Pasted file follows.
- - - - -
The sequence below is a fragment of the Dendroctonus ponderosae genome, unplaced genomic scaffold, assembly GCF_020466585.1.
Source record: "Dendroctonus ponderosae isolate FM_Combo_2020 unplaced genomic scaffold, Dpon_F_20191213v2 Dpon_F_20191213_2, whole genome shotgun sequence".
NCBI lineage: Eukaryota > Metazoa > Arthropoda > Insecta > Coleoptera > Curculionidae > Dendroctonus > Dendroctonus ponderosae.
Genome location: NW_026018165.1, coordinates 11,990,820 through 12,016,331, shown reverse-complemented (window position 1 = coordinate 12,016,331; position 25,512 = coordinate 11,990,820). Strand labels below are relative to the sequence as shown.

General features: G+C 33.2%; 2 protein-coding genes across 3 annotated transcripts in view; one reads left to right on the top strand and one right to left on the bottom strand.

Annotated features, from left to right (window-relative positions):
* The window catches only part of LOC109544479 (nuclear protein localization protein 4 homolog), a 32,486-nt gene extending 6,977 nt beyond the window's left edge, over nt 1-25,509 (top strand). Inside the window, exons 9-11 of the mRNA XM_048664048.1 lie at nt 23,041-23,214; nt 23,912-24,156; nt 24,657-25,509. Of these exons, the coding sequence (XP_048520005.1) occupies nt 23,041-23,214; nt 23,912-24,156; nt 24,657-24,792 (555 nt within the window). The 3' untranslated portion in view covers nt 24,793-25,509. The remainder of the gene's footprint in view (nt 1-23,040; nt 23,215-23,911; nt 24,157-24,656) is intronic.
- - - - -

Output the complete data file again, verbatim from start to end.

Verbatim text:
The sequence below is a fragment of the Dendroctonus ponderosae genome, unplaced genomic scaffold, assembly GCF_020466585.1.
Source record: "Dendroctonus ponderosae isolate FM_Combo_2020 unplaced genomic scaffold, Dpon_F_20191213v2 Dpon_F_20191213_2, whole genome shotgun sequence".
NCBI lineage: Eukaryota > Metazoa > Arthropoda > Insecta > Coleoptera > Curculionidae > Dendroctonus > Dendroctonus ponderosae.
Genome location: NW_026018165.1, coordinates 11,990,820 through 12,016,331, shown reverse-complemented (window position 1 = coordinate 12,016,331; position 25,512 = coordinate 11,990,820). Strand labels below are relative to the sequence as shown.

General features: G+C 33.2%; 2 protein-coding genes across 3 annotated transcripts in view; one reads left to right on the top strand and one right to left on the bottom strand.

Annotated features, from left to right (window-relative positions):
* The window catches only part of LOC109544479 (nuclear protein localization protein 4 homolog), a 32,486-nt gene extending 6,977 nt beyond the window's left edge, over nt 1-25,509 (top strand). Inside the window, exons 9-11 of the mRNA XM_048664048.1 lie at nt 23,041-23,214; nt 23,912-24,156; nt 24,657-25,509. Of these exons, the coding sequence (XP_048520005.1) occupies nt 23,041-23,214; nt 23,912-24,156; nt 24,657-24,792 (555 nt within the window). The 3' untranslated portion in view covers nt 24,793-25,509. The remainder of the gene's footprint in view (nt 1-23,040; nt 23,215-23,911; nt 24,157-24,656) is intronic.